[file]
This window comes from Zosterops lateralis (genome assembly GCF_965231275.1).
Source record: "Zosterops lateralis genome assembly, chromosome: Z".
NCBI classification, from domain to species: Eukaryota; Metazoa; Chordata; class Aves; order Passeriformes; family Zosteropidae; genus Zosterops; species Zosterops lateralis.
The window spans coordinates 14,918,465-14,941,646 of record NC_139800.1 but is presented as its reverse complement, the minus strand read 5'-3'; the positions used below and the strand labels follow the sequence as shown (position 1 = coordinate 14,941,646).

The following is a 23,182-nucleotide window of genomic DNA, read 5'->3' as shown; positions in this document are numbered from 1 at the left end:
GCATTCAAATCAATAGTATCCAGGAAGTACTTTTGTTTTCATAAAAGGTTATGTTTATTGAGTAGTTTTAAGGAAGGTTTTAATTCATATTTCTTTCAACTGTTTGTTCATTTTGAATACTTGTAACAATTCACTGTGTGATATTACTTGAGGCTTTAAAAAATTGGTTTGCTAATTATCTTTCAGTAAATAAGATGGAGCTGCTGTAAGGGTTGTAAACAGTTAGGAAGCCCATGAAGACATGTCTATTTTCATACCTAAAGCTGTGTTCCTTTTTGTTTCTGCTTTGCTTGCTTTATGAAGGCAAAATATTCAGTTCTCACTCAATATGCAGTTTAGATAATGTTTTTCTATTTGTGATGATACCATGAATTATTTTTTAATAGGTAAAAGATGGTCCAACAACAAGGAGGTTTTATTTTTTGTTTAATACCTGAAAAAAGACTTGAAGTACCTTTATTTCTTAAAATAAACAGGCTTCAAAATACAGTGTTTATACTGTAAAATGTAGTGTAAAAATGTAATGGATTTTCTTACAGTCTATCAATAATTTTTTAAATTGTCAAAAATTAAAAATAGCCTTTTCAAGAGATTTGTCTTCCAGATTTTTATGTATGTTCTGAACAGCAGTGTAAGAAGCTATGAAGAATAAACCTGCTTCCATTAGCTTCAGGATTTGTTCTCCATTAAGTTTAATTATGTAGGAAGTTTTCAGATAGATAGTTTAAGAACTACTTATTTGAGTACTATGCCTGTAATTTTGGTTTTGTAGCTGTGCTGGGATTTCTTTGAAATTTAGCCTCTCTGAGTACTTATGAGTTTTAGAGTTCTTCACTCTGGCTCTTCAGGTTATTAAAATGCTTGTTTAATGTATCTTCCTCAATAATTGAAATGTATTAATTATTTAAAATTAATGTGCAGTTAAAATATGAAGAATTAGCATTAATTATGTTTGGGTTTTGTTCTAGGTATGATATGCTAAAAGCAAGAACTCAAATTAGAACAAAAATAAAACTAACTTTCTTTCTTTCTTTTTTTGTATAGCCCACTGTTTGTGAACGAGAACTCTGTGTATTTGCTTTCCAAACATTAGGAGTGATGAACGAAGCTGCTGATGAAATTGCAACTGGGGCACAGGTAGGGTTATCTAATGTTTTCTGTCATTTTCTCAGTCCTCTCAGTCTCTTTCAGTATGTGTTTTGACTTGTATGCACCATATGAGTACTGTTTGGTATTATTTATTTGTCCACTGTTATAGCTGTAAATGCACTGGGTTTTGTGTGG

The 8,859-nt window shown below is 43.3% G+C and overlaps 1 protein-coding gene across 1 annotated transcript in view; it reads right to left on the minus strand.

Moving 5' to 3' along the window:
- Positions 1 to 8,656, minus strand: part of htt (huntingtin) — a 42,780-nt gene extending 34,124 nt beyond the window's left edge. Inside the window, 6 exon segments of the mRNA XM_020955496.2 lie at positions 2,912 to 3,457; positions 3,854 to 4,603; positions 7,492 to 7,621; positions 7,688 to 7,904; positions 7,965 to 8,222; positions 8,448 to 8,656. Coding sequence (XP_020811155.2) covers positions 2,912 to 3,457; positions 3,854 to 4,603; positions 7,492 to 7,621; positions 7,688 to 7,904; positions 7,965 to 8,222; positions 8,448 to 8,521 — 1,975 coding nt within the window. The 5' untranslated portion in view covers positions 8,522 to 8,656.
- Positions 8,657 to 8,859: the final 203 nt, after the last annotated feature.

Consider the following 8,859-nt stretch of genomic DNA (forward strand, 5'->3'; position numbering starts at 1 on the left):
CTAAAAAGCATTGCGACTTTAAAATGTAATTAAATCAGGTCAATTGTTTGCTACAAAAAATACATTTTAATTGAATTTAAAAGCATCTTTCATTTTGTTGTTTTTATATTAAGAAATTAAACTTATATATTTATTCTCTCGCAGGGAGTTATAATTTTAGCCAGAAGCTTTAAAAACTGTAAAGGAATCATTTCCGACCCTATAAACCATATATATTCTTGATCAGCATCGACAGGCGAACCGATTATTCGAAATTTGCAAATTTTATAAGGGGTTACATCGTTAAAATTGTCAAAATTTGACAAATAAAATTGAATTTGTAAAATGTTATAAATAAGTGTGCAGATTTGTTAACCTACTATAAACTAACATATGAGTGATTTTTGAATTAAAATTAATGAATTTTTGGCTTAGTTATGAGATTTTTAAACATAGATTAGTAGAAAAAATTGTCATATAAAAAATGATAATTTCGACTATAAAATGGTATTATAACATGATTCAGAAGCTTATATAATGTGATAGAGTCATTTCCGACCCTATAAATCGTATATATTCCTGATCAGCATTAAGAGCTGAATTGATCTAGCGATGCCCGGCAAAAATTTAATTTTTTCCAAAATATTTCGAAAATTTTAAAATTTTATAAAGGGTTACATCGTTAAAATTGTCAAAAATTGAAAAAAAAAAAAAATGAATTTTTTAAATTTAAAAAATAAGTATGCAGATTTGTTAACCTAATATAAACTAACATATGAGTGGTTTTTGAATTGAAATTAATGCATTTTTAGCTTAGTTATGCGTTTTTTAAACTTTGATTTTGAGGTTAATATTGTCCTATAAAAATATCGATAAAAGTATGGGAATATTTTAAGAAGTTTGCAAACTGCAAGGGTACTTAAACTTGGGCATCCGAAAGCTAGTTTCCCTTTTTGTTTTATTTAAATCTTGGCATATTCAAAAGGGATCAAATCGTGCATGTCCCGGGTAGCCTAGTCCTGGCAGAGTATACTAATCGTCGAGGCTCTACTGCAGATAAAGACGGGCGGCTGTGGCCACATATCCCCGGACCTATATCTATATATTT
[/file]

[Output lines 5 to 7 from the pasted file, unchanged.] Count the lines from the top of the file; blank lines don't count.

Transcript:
The following is a 23,182-nucleotide window of genomic DNA, read 5'->3' as shown; positions in this document are numbered from 1 at the left end:
GCATTCAAATCAATAGTATCCAGGAAGTACTTTTGTTTTCATAAAAGGTTATGTTTATTGAGTAGTTTTAAGGAAGGTTTTAATTCATATTTCTTTCAACTGTTTGTTCATTTTGAATACTTGTAACAATTCACTGTGTGATATTACTTGAGGCTTTAAAAAATTGGTTTGCTAATTATCTTTCAGTAAATAAGATGGAGCTGCTGTAAGGGTTGTAAACAGTTAGGAAGCCCATGAAGACATGTCTATTTTCATACCTAAAGCTGTGTTCCTTTTTGTTTCTGCTTTGCTTGCTTTATGAAGGCAAAATATTCAGTTCTCACTCAATATGCAGTTTAGATAATGTTTTTCTATTTGTGATGATACCATGAATTATTTTTTAATAGGTAAAAGATGGTCCAACAACAAGGAGGTTTTATTTTTTGTTTAATACCTGAAAAAAGACTTGAAGTACCTTTATTTCTTAAAATAAACAGGCTTCAAAATACAGTGTTTATACTGTAAAATGTAGTGTAAAAATGTAATGGATTTTCTTACAGTCTATCAATAATTTTTTAAATTGTCAAAAATTAAAAATAGCCTTTTCAAGAGATTTGTCTTCCAGATTTTTATGTATGTTCTGAACAGCAGTGTAAGAAGCTATGAAGAATAAACCTGCTTCCATTAGCTTCAGGATTTGTTCTCCATTAAGTTTAATTATGTAGGAAGTTTTCAGATAGATAGTTTAAGAACTACTTATTTGAGTACTATGCCTGTAATTTTGGTTTTGTAGCTGTGCTGGGATTTCTTTGAAATTTAGCCTCTCTGAGTACTTATGAGTTTTAGAGTTCTTCACTCTGGCTCTTCAGGTTATTAAAATGCTTGTTTAATGTATCTTCCTCAATAATTGAAATGTATTAATTATTTAAAATTAATGTGCAGTTAAAATATGAAGAATTAGCATTAATTATGTTTGGGTTTTGTTCTAGGTATGATATGCTAAAAGCAAGAACTCAAATTAGAACAAAAATAAAACTAACTTTCTTTCTTTCTTTTTTTGTATAGCCCACTGTTTGTGAACGAGAACTCTGTGTATTTGCTTTCCAAACATTAGGAGTGATGAACGAAGCTGCTGATGAAATTGCAACTGGGGCACAGGTAGGGTTATCTAATGTTTTCTGTCATTTTCTCAGTCCTCTCAGTCTCTTTCAGTATGTGTTTTGACTTGTATGCACCATATGAGTACTGTTTGGTATTATTTATTTGTCCACTGTTATAGCTGTAAATGCACTGGGTTTTGTGTGG

The 8,859-nt window shown below is 43.3% G+C and overlaps 1 protein-coding gene across 1 annotated transcript in view; it reads right to left on the minus strand.